As 2017 draws to a close, what are your aspirations for the coming year and in the future overall?

Honestly, it's hard to put a timetable on anything in pro wrestling because anything can happen. It is the craziest thrill ride of all time, and you never know what is going to happen. Just the other day, I put out promo packages with videos of matches and my resume, and I sent it to everybody that has a television deal, and I sent it out to a lot of independent companies with a lot of buzz like the EVOLVE's and WrestleCircuses, AAW in Chicago. I sent out my stuff to just about anybody and everybody like in Germany as well. My biggest goal is to get eyes on me and build my brand, the ‘Southern Savior' John Skyler, and make myself valuable and make myself an asset.

Skyler hopes to make 2018 even better than 2017.
By the end of 2018, I want to be where I am not having to reach out to people, but people are reaching out to me, whether that be a top independent company or a top foreign company like RevPro or Whatculture or wXw or New Japan. The only way to do that is to make myself valuable, and that's my goal by the end of 2018, for me to have to turn people away (because I am so busy), rather than to have to reach out to companies. It is difficult to make predications like, ‘I am going to be in WWE' because you never know what is going to happen. Sometimes that is a difficult and unrealistic expectation to have. You just have to go with the flow and wrestle every match like it is your last.

Do you have anything to share, promote or make fans aware of as it pertains to wrestling? How can fans connect with you if they so wanted to?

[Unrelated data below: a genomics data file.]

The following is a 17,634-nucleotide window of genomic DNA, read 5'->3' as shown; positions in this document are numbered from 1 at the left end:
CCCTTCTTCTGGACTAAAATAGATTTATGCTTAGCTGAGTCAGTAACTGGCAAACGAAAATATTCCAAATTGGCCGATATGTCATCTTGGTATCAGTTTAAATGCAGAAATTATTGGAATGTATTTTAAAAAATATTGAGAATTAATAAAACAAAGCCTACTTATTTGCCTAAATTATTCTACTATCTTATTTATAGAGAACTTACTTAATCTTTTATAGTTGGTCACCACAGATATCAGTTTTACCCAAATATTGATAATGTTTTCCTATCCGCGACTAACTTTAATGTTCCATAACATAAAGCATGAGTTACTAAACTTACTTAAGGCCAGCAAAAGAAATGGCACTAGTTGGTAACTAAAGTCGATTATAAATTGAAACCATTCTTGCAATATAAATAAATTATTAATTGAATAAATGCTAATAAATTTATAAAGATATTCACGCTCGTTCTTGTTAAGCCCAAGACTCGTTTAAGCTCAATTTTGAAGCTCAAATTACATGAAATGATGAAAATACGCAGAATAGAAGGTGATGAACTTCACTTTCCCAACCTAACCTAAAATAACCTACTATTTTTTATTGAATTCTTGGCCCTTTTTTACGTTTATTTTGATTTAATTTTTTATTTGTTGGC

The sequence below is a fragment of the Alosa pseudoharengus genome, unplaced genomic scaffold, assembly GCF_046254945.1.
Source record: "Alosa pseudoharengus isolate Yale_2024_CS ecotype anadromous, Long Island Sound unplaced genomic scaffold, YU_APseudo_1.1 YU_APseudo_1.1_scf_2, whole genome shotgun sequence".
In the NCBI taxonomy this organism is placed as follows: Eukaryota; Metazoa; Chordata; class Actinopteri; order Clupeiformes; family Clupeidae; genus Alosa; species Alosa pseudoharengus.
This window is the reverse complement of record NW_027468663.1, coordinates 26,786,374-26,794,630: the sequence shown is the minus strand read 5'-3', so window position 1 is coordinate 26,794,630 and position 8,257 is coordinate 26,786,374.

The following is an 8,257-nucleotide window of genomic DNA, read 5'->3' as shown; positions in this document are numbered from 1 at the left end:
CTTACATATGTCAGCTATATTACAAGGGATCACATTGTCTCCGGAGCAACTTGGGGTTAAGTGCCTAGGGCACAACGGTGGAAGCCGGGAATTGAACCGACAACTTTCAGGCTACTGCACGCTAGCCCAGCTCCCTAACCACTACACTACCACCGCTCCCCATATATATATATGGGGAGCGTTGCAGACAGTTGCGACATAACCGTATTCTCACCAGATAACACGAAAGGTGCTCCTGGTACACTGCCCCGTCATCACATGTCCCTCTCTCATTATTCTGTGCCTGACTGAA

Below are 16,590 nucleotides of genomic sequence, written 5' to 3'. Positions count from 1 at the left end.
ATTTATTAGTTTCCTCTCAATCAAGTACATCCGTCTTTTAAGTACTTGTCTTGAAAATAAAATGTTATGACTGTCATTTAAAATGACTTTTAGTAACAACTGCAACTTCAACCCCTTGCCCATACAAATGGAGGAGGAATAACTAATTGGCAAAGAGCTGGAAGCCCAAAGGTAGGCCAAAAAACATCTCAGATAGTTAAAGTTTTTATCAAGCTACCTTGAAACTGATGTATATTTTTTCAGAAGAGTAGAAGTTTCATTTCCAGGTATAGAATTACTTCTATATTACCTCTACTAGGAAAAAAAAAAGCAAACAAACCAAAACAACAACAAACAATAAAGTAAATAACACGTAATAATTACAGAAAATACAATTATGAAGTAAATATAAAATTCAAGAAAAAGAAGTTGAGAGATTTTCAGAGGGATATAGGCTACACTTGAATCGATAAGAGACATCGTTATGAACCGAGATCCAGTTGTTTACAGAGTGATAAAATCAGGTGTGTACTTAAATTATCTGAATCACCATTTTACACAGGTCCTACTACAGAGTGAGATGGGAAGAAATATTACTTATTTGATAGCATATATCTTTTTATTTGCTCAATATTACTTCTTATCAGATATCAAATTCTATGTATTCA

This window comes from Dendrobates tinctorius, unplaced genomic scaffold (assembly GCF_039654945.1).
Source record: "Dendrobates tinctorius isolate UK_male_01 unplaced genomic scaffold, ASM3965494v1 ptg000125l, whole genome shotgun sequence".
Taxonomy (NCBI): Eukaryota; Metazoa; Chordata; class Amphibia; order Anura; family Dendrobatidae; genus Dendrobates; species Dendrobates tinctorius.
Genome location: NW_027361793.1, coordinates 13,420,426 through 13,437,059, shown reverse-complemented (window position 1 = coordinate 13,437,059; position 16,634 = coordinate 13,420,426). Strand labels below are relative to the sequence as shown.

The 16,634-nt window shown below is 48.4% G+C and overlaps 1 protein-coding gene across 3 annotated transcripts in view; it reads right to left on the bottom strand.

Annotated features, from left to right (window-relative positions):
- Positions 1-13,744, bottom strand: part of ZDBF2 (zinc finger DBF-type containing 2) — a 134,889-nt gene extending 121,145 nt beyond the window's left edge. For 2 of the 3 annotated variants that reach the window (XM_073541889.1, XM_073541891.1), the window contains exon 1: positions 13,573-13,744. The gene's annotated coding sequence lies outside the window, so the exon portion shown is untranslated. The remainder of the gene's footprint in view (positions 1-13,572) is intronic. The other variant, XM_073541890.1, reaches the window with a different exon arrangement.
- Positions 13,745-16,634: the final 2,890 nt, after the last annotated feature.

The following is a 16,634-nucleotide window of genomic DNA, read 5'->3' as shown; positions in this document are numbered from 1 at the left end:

You can connect with me on Twitter, I am @thejohnskyler, and I have the ‘Southern Savior John Skyler' Facebook page, and a ProWrestlingTees store if people want to buy some merch. I am on Instagram at @thejohnskyler. I am all over social media, and I am not too hard to find in terms of social media. I recently won the world heavyweight championship for Resistance Pro, and I will be there defending the title. Coming up in the next year a lot of people can check me out in PWX, Premier Wrestling Xperience, which is my home promotion, and a lot of exciting things are happening there. In January, there will be a two-night event on the 13th and 14th where they will have their X-16 tournament, which is an annual thing. I will be a part of that along with several other top independent stars. If fans want to look into tickets they could go to pwxwrestling.com or reach out to them on Twitter at @pwxwrestling and on Facebook.

Saturday, 4 November 2017

Independent wrestling star Josh Briggs aspires for greatness while blazing a trail for himself






Josh Briggs doesn't like you. If you don't believe it, you can ask him yourself. The New England native has been making a name for himself since beginning active competition over a year and a half ago. With a persona that originated in a bad moment in time, Briggs developed a character that fans have come to enjoy watching each time he competes. One of the most notable in ring qualities that Briggs possess is his versatility and ability to move around with the greatest of ease. He enlightened me when he said that it was important to know your audience, and he certainly does just that. As arguably one of the fastest rising talents in the northeast, Briggs has continued to hone his craft since starting with the New England Pro Wrestling Academy.

Possessing an array of technical moves and the ability to perform high flying maneuvers, Briggs aspires to personal greatness. Standing 6'7 and weighing 270 lbs, those aspirations aren't limited to competing in the United States either. He demonstrates a passion for what he does and does it the right way. It is only a matter of time before the rest of the world finds out what the North Eastern United States has known for nearly st two years: Josh Briggs is coming, and when you see him you certainly won't forget the impact he will make.

Fans can communicate with him on various social media, such as Twitter and Instagram, where he can be reached @thejoshbriggs


Where did your early exposure to wrestling come about, and was there a moment where you felt you were going to make this a commitment?